In The Long Run

We can achieve the impossible if we don’t give up, no matter how difficult the path seems. Positive attitude, faith and perseverance will pay.

I am now 67 years old. I was a chain smoker, and 20 years back, in 1998, was at the crossroads – I could continue to smoke and embrace a quick death, or start leading a positive life.

Once that crucial decision was made, I was able to give up smoking by sheer will power. Not only was I unfit, I was even unwell. With my friends’ advice, I started going on morning walks.

Bit by bit, I took to jogging and then I started running. In December 2003, a 10-km marathon was being organized by HSBC Bank in Kolkata. I prepared myself for the run and this was the turning point in my life. I finished third in my age category. This success gave me such inspiration and joy that I started dreaming of running a full marathon some day. Soon I ran half marathons in Kolkata, Mumbai and New Delhi, but running a full marathon had to be postponed due to my age.

In 2005, at the age of 55, I started preparing for hurdling in the Masters Category (above 35 years). Initially, it hurt and I was often injured badly. But the sportsperson in me was slowly awakening. I felt the need to train professionally – so I joined Sports Authority India, Salt Lake, Kolkata. One doesn’t have the fitness for hurdling at 55 years, but this training helped me gain professional acumen and confidence.

In 2008 and 2009, I won bronze medals in 100m hurdle and 300m hurdle at the National Master’s meet at Guwahati and Hisar respectively. These successes were so exhilarating that even as I fractured my right leg fibula bone in November 2012 – I was 62 years old at that time – I prepared myself in less than eight months for the national meet in Bangalore and won a silver medal in 100m hurdle.

At the Asian Masters level I won gold in 300m hurdle and bronze in 100m in 2016 in Singapore. In China in 2017, I won gold in 300m hurdle and silver in 100m in the 65 plus age category. At the international level, I came fourth at the 22nd World Masters Athletics Championships in Perth, Australia in 2016 in 100m and seventh in 300 m hurdle.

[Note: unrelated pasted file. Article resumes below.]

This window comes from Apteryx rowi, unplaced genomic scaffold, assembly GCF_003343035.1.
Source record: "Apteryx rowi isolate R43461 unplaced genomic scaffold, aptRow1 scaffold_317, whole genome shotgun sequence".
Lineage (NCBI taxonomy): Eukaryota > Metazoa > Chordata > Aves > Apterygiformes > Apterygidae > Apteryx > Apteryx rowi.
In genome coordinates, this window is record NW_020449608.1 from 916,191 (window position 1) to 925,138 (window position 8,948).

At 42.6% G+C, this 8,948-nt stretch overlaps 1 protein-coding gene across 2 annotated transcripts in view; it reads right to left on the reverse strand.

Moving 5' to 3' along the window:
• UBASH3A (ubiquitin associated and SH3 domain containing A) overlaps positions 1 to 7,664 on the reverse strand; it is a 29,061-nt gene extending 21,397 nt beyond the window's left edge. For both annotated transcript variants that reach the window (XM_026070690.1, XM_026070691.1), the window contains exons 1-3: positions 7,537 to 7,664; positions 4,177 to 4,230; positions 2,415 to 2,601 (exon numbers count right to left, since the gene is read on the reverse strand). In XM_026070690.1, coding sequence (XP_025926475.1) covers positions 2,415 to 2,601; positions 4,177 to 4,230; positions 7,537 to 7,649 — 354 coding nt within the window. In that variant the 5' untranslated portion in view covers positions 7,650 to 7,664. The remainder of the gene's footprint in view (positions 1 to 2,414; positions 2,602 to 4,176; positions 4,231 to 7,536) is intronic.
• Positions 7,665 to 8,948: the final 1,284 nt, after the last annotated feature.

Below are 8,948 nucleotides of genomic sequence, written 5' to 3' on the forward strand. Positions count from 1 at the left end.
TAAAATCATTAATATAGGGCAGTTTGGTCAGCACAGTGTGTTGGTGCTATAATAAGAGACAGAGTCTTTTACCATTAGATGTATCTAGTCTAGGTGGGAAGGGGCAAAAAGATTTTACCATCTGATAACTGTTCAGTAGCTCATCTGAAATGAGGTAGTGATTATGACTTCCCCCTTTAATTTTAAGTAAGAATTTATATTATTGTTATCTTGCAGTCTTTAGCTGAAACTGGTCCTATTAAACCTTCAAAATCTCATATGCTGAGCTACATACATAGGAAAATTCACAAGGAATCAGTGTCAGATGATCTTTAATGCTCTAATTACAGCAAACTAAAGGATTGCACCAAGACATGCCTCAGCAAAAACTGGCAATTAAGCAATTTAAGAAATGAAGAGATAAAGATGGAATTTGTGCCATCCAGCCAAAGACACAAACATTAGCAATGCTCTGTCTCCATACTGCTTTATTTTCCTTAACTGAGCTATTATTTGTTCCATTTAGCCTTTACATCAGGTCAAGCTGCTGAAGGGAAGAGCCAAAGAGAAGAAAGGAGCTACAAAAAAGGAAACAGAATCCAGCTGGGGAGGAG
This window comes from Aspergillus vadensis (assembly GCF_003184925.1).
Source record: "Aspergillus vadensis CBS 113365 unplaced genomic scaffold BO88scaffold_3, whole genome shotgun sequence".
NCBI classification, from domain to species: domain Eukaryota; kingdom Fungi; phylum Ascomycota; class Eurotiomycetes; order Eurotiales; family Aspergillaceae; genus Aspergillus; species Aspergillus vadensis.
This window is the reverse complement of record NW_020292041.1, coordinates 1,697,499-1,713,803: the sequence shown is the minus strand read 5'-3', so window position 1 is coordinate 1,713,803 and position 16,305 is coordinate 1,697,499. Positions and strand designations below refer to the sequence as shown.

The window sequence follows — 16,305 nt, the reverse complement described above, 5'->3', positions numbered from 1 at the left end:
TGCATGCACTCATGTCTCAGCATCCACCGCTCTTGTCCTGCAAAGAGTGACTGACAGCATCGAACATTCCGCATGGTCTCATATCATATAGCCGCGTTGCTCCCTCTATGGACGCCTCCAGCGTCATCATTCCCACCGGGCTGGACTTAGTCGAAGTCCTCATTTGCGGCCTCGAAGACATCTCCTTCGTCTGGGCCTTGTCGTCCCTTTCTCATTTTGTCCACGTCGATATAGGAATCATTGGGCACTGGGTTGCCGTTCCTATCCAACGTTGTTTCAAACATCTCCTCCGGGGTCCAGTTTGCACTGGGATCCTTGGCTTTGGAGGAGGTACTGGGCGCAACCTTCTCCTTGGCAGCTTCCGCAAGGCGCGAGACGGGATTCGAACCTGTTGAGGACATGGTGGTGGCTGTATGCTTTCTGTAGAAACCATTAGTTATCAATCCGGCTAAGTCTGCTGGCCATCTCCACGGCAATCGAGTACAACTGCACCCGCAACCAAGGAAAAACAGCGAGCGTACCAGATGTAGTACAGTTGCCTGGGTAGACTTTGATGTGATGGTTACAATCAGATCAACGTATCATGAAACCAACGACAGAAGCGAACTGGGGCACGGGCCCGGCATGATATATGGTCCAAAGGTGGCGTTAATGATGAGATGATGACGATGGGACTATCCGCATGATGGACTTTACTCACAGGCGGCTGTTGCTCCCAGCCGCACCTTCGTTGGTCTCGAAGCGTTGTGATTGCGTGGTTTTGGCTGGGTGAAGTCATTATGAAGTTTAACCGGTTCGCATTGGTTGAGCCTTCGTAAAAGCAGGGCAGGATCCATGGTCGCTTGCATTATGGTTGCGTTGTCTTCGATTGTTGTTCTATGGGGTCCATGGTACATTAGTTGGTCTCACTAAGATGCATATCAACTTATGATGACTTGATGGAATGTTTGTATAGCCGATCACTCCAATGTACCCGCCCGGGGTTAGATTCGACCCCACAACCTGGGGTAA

I run marathons regularly and this year I stood first in the Kolkata Police half marathon in the 60 plus-age category.

People wonder how I perform so well after starting to train when I was 55 years old. I think anyone can do it if they have conviction.

Exercise and run even during summer – don’t let the heat stop you

Hydration is the most important aspect of running during summer months. Some runners are hesitant about carrying water during marathons. But I must say it’s very important to keep sipping water after 5-6 km till you complete the run. I am based in Kolkata – which has a humid summer and therefore, I am very cautious about this aspect.

Do weigh yourself prior to as well as after completing a competitive run, and balance the lost weight with more fluids within the next three to four hours. It’s a good idea to have electrolytic drink sometimes instead of plain water. While most marathons are organised during winter, these days there are some runs even in May, June or July.

Someone working full-time in office who wants to continue running can safely run 10 km five days a week (between 5 to 7 am when the temperature is cooler) during summer. But remember, do drink four litres of water every day.

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